The Feast Day of Saint Columba, sixth century Irish missionary traditionally associated with the conversion of Scotland to Christianity. Columba, also known as Colum or Columcille, was born 7 December about A.D. 521 to Fedhlimidh and Eithne of the Ui Neill clan in Gartanin, Tyrconnell, now County Donegal, Ireland. He studied under Saint Finnian at the monastery of Moville and was ordained a deacon. After studying with the bard Gemman, he was ordained a priest about 551 by Bishop Etchen of Clonard and went on to found the noted monasteries Daire Calgaich in Derry and Dairmagh in Durrow. Tradition states that about this time Columba copied Saint Finnian's psalter without permission, prompting the Saint to appeal to High King Dermott for judgement. The ruling was in Finnianís favor but Columba refused to hand over the copy. Dermott forced the issue but was defeated by Columba's family and clan at the battle of Cooldrevny in 561. As penance, Saint Molasi ordered Columba to bring the same number of souls to Christ that he had caused to die. In 563, Columba and twelve followers arrived at the island of Iona in the Inner Hebrides where they built a church and a monastery as a first step in the conversion of pagan Scotland to Christianity. It would become a highly venerated site, serving as the mother house of the nascent Scottish Church with its abbots, including Columba, as ecclesiastical head. Columba gave formal benediction and inauguration to Aidan MacGabrain of Dunadd as King of the Scots of Dalriada. He accompanied Aidan to Ireland about 575 and was a leading player in the council that determined the position of the ruler of Dalriada in relation to the High King of Ireland. Columba's later life was spent mostly at Iona, where he died on 9 June 597. He and his successors are rightly regarded as religious pioneers in Britain. There are three surviving Latin hymns attributed to Columba.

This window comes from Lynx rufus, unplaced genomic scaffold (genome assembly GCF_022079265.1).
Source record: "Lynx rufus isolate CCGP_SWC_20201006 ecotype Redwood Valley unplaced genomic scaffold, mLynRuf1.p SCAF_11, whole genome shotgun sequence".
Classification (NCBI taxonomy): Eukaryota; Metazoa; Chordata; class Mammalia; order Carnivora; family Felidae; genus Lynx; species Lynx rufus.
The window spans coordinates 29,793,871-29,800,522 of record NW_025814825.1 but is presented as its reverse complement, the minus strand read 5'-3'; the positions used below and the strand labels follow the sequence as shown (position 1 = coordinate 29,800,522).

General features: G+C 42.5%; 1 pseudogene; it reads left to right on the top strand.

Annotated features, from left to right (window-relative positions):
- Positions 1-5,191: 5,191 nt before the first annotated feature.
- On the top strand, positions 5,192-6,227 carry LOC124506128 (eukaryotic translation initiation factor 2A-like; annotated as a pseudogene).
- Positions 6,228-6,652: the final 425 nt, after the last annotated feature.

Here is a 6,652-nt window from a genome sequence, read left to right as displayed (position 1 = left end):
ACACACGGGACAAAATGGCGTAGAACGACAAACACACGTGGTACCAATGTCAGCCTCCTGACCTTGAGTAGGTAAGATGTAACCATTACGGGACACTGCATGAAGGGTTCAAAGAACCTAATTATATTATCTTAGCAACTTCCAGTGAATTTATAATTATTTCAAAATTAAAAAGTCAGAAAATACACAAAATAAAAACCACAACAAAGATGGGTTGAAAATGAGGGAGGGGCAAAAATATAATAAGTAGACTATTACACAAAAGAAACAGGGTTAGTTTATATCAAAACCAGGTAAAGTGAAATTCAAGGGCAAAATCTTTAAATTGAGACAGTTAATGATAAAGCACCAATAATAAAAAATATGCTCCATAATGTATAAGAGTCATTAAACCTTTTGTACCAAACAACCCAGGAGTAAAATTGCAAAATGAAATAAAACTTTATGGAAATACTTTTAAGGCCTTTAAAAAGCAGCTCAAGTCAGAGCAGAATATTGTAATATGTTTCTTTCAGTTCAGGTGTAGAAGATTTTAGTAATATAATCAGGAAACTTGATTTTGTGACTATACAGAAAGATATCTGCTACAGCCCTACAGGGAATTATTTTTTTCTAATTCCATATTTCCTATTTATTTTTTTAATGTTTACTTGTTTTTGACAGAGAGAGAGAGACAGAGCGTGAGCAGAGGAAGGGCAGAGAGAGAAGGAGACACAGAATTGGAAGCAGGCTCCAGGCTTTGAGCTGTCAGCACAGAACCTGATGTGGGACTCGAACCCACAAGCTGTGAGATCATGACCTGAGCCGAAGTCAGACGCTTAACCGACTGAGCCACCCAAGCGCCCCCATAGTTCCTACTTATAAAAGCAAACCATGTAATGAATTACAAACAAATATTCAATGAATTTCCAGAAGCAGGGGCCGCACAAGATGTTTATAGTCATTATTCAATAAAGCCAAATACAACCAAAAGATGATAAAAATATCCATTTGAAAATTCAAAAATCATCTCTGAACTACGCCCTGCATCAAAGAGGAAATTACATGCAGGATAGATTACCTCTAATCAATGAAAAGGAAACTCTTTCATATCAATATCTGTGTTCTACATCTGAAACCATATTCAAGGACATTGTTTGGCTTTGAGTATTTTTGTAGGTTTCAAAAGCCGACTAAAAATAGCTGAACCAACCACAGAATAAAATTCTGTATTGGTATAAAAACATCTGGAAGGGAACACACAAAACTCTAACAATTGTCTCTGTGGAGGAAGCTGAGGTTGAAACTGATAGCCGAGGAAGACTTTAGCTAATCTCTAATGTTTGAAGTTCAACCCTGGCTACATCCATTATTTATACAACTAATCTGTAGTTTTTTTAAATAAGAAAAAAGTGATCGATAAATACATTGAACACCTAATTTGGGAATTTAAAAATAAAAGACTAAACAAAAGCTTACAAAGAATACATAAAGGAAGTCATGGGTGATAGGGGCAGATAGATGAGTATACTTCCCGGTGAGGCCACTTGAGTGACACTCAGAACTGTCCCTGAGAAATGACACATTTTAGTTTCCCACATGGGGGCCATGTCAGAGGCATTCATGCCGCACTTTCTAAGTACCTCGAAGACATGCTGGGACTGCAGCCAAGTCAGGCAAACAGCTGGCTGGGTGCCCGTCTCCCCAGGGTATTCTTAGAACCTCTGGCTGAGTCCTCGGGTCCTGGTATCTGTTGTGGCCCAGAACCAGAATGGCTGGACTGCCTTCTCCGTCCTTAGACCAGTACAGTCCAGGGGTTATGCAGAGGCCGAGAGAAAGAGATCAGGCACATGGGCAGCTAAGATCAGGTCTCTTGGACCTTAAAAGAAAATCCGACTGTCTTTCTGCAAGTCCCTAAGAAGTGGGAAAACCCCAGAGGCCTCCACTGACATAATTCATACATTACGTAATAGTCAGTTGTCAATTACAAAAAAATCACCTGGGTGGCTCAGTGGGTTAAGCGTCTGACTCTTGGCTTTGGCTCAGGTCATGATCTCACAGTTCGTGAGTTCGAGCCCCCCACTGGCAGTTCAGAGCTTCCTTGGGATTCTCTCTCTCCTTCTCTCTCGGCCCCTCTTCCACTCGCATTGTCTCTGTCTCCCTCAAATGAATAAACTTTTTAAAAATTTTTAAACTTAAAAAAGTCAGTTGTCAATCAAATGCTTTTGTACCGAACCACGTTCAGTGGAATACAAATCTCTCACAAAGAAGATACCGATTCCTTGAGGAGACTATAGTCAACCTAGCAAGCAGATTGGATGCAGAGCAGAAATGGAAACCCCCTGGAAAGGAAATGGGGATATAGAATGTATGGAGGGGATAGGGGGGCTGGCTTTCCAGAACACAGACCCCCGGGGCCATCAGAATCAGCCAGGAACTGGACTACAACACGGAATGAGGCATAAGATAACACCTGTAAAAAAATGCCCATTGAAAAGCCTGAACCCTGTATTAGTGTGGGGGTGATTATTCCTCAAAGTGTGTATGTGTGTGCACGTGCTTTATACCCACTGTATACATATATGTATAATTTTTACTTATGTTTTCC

11 June 1488
The murder of King James III while fleeing the battlefield of Sauchieburn near Bannockburn where his forces had been defeated by rebellious nobles led by the Homes and Hepburn families and including his teenage son, who assumed the throne as James IV. The father had fallen from his speeding horse and had asked to see a priest. Shortly thereafter several armed men arrived and one who presented himself as a priest stabbed the king to death while pretending to administer the last rights. James III's reign, which began when he was just eight years old upon his father's death at the Siege of Roxburgh in 1460, was notable for the acquisition of the Orkney and Shetland islands as dowry for his marriage to Margaret of Norway in 1469 and for the final cession of Berwick to the English in 1482. Overall, his reign was plagued with familial strife, rebellious nobles, and English intervention.

11 June 1696